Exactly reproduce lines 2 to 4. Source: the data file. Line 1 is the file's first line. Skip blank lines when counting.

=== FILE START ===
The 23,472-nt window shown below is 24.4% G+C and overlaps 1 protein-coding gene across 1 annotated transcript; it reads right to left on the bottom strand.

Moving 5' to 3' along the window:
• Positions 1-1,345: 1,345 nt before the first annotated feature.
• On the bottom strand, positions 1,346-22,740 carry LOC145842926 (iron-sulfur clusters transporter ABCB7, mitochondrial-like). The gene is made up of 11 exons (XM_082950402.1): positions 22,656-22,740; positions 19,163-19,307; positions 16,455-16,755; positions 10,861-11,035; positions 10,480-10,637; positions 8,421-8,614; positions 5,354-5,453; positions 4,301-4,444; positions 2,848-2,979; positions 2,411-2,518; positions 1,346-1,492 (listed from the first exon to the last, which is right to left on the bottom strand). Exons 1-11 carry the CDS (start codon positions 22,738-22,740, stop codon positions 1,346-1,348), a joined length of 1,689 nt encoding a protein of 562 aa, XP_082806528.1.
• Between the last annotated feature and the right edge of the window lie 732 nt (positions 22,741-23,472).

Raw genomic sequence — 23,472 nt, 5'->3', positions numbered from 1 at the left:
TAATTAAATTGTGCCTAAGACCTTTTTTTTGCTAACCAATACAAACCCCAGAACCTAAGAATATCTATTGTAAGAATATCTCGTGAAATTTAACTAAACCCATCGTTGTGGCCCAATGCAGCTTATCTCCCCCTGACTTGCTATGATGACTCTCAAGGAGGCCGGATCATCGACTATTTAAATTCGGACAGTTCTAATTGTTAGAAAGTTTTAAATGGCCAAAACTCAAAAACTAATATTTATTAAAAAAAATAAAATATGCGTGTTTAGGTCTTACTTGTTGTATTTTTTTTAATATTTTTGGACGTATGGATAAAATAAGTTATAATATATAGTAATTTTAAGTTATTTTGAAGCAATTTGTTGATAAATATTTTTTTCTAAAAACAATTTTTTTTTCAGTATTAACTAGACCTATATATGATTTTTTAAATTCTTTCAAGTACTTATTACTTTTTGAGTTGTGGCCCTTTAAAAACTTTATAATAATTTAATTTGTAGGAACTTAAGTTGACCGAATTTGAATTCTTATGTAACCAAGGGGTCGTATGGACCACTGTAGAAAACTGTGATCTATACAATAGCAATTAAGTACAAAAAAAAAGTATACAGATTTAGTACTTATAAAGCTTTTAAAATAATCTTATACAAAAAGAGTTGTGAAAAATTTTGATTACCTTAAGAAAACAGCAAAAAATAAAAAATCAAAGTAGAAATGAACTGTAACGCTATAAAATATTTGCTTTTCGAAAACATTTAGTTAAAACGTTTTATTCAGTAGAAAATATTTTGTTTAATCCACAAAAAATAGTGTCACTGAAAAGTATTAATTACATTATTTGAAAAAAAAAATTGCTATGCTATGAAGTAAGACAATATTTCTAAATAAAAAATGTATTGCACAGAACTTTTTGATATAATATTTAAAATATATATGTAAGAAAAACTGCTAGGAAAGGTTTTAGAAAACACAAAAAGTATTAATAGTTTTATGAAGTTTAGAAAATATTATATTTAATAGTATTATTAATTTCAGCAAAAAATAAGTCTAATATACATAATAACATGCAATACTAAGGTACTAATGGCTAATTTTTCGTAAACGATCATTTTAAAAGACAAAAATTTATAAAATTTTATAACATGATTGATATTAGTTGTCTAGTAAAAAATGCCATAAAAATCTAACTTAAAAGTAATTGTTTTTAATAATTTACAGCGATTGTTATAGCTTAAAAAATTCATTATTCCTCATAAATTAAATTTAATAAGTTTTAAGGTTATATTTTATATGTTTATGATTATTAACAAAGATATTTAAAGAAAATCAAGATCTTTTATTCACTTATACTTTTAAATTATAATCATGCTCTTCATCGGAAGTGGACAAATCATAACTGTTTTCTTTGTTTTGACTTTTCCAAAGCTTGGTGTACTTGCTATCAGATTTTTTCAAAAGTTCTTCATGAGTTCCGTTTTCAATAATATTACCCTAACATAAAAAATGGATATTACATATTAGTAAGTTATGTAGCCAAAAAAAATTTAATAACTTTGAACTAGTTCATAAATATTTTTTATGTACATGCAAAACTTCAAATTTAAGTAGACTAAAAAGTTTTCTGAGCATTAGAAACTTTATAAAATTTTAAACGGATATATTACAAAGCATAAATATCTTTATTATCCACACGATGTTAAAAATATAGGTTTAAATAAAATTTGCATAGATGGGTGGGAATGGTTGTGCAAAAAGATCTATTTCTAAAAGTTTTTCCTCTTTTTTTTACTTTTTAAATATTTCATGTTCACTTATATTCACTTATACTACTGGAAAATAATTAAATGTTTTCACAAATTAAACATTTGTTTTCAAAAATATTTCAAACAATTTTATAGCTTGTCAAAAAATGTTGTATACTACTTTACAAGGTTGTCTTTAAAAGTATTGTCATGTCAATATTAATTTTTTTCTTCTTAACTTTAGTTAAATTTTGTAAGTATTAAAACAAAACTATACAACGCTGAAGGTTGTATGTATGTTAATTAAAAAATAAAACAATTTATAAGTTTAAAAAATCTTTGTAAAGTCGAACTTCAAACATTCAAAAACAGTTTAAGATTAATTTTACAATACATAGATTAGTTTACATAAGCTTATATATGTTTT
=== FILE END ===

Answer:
Moving 5' to 3' along the window:
• Positions 1-1,345: 1,345 nt before the first annotated feature.
• On the bottom strand, positions 1,346-22,740 carry LOC145842926 (iron-sulfur clusters transporter ABCB7, mitochondrial-like). The gene is made up of 11 exons (XM_082950402.1): positions 22,656-22,740; positions 19,163-19,307; positions 16,455-16,755; positions 10,861-11,035; positions 10,480-10,637; positions 8,421-8,614; positions 5,354-5,453; positions 4,301-4,444; positions 2,848-2,979; positions 2,411-2,518; positions 1,346-1,492 (listed from the first exon to the last, which is right to left on the bottom strand). Exons 1-11 carry the CDS (start codon positions 22,738-22,740, stop codon positions 1,346-1,348), a joined length of 1,689 nt encoding a protein of 562 aa, XP_082806528.1.